Brake welcomes fall in Xmas drink driving but renews call for zero tolerance

24 January 2014

Brake, the road safety charity
news@brake.org.uk

Brake, the road safety charity, has praised police for their increased efforts to catch drink and drug drivers over the festive period and welcomed news that drink drive arrests were down while breath-tests were up.

6,550 people were arrested in the month-long police enforcement campaign over Christmas and New Year, 573 less than during the same period last year, according to figures released by the Association of Chief Police Officers today.

The drop in arrests comes despite a welcome increase in enforcement activity over the period, with 191,040 breath tests conducted, up from 175,831 in 2012. 3.4% of those tested failed or refused the test, down from 4% in 2012. Drink driving also fell among young people, with 4.4% of under 25s failing the test, down from 5.3% in 2012.

However, Brake warns there is still a long way to go to completely stamp out the menace of drink and drug driving throughout the year. According to a recent Brake survey, many drivers are continuing to take the deadly risk of driving after drinking [1], and many who pass the breath test could still be unsafe to drive due to the UK's high drink drive limit. Hence Brake is renewing its calls for a zero tolerance drink drive limit of 20mg per 100 ml blood. See calls for government action below.

Brake is also urging the government to give greater priority to traffic policing and ensure sufficient resourcing is available for vital drink and drug driving enforcement, following significant cuts in recent years [2].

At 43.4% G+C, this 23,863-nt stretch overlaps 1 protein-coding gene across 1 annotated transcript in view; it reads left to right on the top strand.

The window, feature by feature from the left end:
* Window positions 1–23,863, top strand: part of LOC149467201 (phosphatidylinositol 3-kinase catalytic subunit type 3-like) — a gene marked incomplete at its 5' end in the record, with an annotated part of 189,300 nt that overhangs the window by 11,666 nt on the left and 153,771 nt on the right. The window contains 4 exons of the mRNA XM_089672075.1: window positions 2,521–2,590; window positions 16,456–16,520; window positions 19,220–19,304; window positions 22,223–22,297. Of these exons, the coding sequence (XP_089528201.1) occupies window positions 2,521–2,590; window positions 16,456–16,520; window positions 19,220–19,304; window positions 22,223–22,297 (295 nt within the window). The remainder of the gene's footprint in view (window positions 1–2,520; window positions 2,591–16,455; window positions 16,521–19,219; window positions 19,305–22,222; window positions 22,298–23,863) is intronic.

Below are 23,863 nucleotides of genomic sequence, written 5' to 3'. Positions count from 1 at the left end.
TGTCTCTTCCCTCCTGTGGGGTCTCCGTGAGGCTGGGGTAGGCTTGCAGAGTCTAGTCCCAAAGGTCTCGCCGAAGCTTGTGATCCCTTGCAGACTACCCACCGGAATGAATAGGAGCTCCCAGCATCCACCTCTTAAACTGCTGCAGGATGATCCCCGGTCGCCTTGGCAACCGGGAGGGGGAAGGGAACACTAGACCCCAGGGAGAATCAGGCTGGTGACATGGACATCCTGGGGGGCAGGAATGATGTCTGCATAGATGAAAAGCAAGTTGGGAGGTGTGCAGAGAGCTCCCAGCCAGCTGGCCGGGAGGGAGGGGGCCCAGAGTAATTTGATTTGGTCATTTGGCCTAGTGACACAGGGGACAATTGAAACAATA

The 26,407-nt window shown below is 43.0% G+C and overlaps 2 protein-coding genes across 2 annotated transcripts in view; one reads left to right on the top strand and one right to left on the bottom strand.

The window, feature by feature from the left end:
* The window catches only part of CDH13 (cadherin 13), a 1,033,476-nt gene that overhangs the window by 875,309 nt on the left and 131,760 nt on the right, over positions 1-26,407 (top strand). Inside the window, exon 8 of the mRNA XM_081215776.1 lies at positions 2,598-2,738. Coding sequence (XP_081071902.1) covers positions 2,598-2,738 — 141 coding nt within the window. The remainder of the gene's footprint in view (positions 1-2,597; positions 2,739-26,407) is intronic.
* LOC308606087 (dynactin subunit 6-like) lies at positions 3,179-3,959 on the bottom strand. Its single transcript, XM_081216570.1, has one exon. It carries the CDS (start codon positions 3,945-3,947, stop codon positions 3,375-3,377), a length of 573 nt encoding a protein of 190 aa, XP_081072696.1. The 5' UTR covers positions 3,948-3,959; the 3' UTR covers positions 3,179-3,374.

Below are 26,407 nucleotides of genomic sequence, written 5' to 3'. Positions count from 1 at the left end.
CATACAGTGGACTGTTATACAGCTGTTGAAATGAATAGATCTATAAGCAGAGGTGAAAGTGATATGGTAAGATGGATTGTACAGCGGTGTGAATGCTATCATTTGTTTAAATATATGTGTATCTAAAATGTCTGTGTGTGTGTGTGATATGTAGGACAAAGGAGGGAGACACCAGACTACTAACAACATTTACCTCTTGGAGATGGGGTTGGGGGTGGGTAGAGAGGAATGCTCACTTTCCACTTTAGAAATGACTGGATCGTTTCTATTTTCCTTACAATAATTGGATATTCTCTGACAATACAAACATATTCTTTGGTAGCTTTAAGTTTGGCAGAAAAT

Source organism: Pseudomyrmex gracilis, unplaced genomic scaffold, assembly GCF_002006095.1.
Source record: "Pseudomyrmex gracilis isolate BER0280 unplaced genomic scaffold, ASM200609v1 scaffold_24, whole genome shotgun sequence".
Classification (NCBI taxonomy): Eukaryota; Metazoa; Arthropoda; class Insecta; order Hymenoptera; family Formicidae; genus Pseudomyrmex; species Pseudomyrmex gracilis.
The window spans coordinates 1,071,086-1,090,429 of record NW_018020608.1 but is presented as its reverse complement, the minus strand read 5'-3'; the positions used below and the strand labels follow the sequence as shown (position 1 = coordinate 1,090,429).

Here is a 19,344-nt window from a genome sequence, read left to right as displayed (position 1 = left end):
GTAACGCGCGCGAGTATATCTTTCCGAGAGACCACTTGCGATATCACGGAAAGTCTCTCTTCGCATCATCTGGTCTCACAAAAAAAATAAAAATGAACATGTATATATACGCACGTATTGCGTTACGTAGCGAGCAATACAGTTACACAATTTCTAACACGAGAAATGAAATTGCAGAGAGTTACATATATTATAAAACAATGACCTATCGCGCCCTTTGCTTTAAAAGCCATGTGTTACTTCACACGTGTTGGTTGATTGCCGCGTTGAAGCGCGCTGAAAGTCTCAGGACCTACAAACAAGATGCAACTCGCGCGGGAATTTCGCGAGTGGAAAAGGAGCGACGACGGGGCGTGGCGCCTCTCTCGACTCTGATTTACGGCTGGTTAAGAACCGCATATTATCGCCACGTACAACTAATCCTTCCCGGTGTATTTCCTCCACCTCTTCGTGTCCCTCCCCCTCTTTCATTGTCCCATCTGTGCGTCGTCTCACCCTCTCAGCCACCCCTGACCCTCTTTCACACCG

Brake urges all drivers never to drink any alcohol or take any drugs before driving: not a drop, not a drag. See Brake's advice below.

Julie Townsend, deputy chief executive, Brake, said: "It is encouraging to see an increase in vital drink drive enforcement over the festive period and fewer arrests. However drink driving remains one of the biggest killers on our roads and we have some way to go before we persuade all drivers to commit to never driving after drinking. People who persist in drink driving needlessly put the lives of others at grave risk and too often cause crashes that devastate families and communities, all for the sake of a drink. The police do great work catching these irresponsible drivers, but the government needs to give them the backing they need to do their job, by making traffic policing a national priority and adopting a zero tolerance limit. The message needs to be clear: it should be none for the road."

Read about Brake's 'not a drop, not a drag' campaign.

Facts
One in six deaths on UK roads are caused by drink drivers over the current legal limit [3], but drivers with even 20-50mg alcohol per 100ml of blood are at least three times more likely to die in a crash than those with no alcohol in their blood [4]. This is because even small amounts of alcohol affect drivers' reaction times, judgment and co-ordination. Alcohol also makes it impossible for drivers to assess their own impairment because it creates a false sense of confidence and means drivers are more inclined to take risks and believe they are in control when they are not [5].